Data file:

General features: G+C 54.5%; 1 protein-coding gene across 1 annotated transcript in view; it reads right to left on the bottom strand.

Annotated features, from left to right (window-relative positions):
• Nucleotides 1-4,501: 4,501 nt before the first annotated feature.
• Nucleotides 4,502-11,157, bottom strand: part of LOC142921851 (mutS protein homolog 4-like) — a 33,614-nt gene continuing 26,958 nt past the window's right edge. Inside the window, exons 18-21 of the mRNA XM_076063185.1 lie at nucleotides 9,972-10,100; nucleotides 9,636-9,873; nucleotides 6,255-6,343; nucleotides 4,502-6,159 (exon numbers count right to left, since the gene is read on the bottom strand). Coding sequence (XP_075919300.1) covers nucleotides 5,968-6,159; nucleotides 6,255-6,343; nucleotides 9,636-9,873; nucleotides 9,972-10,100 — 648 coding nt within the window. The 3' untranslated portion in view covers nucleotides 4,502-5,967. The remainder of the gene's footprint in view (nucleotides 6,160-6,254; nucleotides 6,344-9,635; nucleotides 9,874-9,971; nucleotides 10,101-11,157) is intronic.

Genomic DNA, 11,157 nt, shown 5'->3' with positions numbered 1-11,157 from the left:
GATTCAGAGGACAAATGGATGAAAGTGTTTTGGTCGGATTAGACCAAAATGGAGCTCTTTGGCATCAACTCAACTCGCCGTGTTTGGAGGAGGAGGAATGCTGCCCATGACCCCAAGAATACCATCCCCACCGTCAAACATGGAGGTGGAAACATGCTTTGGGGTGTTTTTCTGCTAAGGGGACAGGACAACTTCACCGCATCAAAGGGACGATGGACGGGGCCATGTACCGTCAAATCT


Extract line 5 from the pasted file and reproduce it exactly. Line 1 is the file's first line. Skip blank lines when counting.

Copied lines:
Genomic DNA, 11,157 nt, shown 5'->3' with positions numbered 1-11,157 from the left: